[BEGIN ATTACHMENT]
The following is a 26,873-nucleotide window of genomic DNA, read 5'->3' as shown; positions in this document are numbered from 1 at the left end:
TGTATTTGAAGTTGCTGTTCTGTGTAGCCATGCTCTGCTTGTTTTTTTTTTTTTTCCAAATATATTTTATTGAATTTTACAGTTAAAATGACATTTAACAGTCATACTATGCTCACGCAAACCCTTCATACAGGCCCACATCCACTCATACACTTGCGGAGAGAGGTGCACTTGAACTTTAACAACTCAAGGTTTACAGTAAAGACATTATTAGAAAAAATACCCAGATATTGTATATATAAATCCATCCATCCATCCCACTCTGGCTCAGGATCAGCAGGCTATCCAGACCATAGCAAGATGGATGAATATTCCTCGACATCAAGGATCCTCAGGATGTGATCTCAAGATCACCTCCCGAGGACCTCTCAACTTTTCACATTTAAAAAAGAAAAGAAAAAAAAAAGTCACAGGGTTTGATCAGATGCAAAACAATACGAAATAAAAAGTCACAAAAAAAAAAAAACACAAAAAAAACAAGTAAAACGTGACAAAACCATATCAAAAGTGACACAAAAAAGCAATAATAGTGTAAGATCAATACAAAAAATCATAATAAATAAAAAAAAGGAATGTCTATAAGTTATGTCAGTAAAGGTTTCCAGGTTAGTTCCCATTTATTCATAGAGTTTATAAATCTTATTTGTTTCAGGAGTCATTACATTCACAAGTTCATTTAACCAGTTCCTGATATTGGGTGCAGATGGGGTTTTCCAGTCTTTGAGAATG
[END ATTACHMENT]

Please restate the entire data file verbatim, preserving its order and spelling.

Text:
The following is a 26,873-nucleotide window of genomic DNA, read 5'->3' as shown; positions in this document are numbered from 1 at the left end:
TGTATTTGAAGTTGCTGTTCTGTGTAGCCATGCTCTGCTTGTTTTTTTTTTTTTTCCAAATATATTTTATTGAATTTTACAGTTAAAATGACATTTAACAGTCATACTATGCTCACGCAAACCCTTCATACAGGCCCACATCCACTCATACACTTGCGGAGAGAGGTGCACTTGAACTTTAACAACTCAAGGTTTACAGTAAAGACATTATTAGAAAAAATACCCAGATATTGTATATATAAATCCATCCATCCATCCCACTCTGGCTCAGGATCAGCAGGCTATCCAGACCATAGCAAGATGGATGAATATTCCTCGACATCAAGGATCCTCAGGATGTGATCTCAAGATCACCTCCCGAGGACCTCTCAACTTTTCACATTTAAAAAAGAAAAGAAAAAAAAAAGTCACAGGGTTTGATCAGATGCAAAACAATACGAAATAAAAAGTCACAAAAAAAAAAAAACACAAAAAAAACAAGTAAAACGTGACAAAACCATATCAAAAGTGACACAAAAAAGCAATAATAGTGTAAGATCAATACAAAAAATCATAATAAATAAAAAAAAGGAATGTCTATAAGTTATGTCAGTAAAGGTTTCCAGGTTAGTTCCCATTTATTCATAGAGTTTATAAATCTTATTTGTTTCAGGAGTCATTACATTCACAAGTTCATTTAACCAGTTCCTGATATTGGGTGCAGATGGGGTTTTCCAGTCTTTGAGAATG